As I occasionally do, especially this time of year when the anniversary is still so close, I swung the truck over to that little hill to sit and visit with my girl before hitting the nearby bar, hard.  It sometimes helps to give me much needed perspective on my life and a uniquely peaceful place where I might unburden myself without fear of interruption or inquisitively judgmental eyes.  It is a place where I can stand under the towering oak trees and expose all the hurt and worry and love in my heart, just talking things out to the trees, the blue sky above, and my girl resting beneath me.…the closest that we will ever get to be now.

It’s never quite enough, but it’s the best that I have.

There was an unusual amount of traffic in the sleepy back sections, something that only happens when a service is taking place.  I was careful to drop my speed around the winding curves and respectfully turned down the music for fear of interrupting someone else’s grief on such a beautifully sad Indiana summer day.

It wasn’t until I parked my truck, pulling halfway into the grass so as to not block the road, and started climbing up her little hill, that I discovered the cause of all the additional cars twisting and fighting for clearance on paths designed over a century ago.  There was indeed another service being held.  Two sections over.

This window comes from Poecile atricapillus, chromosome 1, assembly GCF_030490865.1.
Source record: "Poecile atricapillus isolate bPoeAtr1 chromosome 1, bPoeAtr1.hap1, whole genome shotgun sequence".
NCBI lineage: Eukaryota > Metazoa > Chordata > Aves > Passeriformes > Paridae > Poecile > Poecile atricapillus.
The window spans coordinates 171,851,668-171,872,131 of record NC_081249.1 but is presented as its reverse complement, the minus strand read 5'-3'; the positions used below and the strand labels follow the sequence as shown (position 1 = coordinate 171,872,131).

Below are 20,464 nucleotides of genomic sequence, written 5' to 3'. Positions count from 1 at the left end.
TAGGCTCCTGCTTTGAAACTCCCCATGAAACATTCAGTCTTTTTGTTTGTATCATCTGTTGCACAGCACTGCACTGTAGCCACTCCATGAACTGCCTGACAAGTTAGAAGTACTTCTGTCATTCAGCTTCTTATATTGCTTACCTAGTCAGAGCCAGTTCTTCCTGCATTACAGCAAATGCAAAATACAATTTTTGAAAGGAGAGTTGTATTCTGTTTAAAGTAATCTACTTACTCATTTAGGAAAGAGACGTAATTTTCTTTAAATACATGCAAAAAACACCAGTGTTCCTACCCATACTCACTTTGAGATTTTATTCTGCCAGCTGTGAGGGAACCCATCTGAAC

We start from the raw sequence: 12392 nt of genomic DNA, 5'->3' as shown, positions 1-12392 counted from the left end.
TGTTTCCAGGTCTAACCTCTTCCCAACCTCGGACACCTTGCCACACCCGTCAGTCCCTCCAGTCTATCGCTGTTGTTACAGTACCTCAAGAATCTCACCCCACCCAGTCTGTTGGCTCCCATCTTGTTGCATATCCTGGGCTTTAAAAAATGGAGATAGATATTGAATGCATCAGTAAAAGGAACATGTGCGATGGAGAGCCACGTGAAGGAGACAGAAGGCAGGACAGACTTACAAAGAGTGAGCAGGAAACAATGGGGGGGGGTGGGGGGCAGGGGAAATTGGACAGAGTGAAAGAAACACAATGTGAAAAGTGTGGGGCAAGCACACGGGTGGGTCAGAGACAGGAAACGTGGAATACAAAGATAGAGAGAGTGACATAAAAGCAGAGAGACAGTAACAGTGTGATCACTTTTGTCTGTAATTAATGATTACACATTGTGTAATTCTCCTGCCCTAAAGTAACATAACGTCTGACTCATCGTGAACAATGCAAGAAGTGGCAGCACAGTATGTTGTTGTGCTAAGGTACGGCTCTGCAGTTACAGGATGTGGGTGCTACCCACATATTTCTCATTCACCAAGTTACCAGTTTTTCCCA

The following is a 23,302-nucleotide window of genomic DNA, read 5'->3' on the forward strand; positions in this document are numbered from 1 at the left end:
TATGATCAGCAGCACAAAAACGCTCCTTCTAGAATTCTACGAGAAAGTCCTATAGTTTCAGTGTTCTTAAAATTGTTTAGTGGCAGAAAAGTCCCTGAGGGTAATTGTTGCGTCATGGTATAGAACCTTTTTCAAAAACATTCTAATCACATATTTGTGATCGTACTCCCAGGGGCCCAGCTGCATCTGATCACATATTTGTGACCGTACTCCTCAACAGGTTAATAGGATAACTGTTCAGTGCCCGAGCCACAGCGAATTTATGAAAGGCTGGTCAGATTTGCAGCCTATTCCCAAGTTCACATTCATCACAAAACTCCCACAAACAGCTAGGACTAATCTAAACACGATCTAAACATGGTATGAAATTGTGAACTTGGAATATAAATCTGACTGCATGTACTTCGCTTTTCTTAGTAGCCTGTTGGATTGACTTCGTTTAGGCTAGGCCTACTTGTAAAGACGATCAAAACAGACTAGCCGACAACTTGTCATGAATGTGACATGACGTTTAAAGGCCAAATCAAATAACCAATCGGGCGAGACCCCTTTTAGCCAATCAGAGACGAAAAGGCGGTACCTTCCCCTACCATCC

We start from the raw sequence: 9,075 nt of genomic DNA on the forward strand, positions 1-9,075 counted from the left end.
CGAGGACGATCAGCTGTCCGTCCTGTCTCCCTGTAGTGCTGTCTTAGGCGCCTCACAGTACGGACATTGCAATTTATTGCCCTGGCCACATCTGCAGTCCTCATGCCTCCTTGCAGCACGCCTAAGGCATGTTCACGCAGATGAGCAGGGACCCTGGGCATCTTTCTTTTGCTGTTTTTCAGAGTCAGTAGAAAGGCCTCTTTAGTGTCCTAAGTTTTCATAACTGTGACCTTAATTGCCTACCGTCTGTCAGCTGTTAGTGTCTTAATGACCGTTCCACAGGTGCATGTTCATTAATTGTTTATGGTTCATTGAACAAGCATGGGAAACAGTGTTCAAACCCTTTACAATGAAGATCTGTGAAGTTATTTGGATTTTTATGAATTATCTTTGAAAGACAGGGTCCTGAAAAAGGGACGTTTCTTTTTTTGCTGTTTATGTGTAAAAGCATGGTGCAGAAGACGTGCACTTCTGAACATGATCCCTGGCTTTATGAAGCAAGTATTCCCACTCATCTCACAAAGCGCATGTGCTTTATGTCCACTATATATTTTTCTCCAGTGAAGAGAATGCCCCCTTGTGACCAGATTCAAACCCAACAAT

In the part of the cemetery grounds I almost never visit because it is almost always too sad.  Because it is the section reserved for children.

There must have been at least fifty cars and trucks lined up along the road.  A crowd of mourners seemed to ebb and flow in the rhythms of their grief.  But what stood out the most was the fact that not a single person attending was dressed in stereotypical Midwestern funeral clothes.  The only person dressed in all black was me, standing two hills away on the periphery, my intended solitary conversations on hold for the sake of witnessing the scene unfolding before me.

There were bright pink summer dresses and hotly orange hockey jerseys.  There were cheery reds and springtime yellows almost glowing in the late Indiana summer afternoon sunshine.

But what caught me the most, and truly left me speechless, was the sheer number of balloons also in attendance.  It seemed as though every individual mourner had a helium filled passenger attached to their wrist.